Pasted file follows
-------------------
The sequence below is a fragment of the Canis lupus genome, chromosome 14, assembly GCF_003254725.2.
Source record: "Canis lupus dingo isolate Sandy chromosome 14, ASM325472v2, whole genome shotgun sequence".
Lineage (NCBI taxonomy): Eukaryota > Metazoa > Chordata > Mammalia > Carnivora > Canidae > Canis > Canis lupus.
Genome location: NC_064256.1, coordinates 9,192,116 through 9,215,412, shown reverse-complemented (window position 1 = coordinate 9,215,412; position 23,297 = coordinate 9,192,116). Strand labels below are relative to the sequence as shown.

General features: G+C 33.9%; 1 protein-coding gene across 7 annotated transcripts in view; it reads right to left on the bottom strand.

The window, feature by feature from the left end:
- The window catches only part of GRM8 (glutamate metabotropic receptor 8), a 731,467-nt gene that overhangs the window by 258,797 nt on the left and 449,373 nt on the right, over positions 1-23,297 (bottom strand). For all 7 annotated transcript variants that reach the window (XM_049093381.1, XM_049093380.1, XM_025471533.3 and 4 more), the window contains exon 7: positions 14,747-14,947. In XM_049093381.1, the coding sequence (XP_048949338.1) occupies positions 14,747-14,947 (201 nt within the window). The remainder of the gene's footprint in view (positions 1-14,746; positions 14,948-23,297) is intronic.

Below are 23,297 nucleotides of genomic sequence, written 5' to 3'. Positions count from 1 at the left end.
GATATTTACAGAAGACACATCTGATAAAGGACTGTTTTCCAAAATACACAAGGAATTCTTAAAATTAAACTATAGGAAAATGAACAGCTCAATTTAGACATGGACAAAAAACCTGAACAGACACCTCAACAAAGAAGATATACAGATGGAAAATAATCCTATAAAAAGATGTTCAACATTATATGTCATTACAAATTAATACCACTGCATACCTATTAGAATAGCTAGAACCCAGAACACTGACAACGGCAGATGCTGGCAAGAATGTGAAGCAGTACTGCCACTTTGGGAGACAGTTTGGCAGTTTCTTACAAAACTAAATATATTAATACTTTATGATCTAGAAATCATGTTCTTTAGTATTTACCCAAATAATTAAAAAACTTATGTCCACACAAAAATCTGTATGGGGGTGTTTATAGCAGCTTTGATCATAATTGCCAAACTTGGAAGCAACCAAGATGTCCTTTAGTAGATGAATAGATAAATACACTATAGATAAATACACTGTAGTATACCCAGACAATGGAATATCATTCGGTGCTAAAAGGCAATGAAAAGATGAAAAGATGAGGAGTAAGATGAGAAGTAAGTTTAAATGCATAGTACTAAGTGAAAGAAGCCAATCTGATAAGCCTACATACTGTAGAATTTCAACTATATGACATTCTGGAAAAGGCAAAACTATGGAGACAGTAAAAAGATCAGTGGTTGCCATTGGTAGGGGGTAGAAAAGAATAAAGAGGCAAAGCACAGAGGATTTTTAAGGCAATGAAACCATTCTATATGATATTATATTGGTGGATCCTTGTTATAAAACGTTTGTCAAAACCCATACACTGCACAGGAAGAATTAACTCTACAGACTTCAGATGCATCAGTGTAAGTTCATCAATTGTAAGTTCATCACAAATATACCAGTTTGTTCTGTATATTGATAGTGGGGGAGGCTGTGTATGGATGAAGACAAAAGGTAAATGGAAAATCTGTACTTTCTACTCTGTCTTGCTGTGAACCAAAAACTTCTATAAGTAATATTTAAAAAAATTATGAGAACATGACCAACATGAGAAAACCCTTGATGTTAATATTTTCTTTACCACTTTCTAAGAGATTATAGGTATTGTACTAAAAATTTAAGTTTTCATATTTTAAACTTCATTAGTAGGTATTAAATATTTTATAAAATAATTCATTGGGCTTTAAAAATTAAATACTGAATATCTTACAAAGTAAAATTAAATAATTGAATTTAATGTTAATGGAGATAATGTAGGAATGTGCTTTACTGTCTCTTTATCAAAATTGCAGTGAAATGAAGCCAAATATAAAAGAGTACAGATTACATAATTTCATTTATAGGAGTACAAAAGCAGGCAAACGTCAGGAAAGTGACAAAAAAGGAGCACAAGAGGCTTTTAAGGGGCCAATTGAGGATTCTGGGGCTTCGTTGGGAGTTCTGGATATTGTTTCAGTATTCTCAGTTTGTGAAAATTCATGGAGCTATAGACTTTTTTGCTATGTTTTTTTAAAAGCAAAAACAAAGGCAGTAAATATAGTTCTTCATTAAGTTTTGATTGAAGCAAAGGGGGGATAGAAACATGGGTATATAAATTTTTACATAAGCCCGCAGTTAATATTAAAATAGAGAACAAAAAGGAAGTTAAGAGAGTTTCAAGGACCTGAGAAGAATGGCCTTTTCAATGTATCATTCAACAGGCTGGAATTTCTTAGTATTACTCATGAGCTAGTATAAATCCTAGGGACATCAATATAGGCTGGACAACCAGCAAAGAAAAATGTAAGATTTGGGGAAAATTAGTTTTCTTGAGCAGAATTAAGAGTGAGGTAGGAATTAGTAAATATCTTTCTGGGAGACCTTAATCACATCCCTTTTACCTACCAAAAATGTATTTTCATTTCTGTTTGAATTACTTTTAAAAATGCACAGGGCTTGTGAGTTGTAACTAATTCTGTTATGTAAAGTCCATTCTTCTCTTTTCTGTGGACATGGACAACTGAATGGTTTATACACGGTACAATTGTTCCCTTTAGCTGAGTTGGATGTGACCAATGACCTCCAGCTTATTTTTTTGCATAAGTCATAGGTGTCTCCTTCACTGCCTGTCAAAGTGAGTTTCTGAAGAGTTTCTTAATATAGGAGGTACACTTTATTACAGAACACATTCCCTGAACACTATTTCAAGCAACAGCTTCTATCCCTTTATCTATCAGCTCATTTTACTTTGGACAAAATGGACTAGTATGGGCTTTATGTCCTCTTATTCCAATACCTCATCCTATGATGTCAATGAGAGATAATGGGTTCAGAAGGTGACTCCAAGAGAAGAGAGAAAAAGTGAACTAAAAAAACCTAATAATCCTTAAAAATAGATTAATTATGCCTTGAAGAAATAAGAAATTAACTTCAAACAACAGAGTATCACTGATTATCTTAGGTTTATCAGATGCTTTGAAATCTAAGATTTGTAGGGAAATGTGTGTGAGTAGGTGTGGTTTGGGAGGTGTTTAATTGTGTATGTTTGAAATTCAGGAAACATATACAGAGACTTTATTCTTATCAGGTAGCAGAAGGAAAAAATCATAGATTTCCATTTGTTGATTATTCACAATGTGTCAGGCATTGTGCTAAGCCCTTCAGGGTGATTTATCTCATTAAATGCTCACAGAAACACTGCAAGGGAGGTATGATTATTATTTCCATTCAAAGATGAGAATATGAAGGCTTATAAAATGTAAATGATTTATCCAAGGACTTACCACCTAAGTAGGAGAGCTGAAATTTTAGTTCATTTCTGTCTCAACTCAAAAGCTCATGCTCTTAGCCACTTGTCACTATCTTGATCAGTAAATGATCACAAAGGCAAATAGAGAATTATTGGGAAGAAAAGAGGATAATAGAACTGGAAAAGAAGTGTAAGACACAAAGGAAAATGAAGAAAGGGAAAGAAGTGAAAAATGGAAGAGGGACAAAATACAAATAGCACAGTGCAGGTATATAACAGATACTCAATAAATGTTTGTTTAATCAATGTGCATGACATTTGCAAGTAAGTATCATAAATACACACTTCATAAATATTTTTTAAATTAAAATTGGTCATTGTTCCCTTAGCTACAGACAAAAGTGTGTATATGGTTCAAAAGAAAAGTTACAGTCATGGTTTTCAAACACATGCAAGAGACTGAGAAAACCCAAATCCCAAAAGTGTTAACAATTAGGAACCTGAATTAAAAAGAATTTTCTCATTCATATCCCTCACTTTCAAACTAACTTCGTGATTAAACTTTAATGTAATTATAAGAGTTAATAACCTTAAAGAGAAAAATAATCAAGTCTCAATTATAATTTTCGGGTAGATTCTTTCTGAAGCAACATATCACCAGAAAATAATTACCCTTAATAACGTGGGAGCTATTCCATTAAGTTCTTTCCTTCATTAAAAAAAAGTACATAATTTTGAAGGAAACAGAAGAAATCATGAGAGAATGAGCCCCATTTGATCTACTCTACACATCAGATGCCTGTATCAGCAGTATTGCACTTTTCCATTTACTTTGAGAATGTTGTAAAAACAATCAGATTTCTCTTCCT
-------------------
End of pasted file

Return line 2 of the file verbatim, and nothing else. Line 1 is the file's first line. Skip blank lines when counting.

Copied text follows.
Source record: "Canis lupus dingo isolate Sandy chromosome 14, ASM325472v2, whole genome shotgun sequence".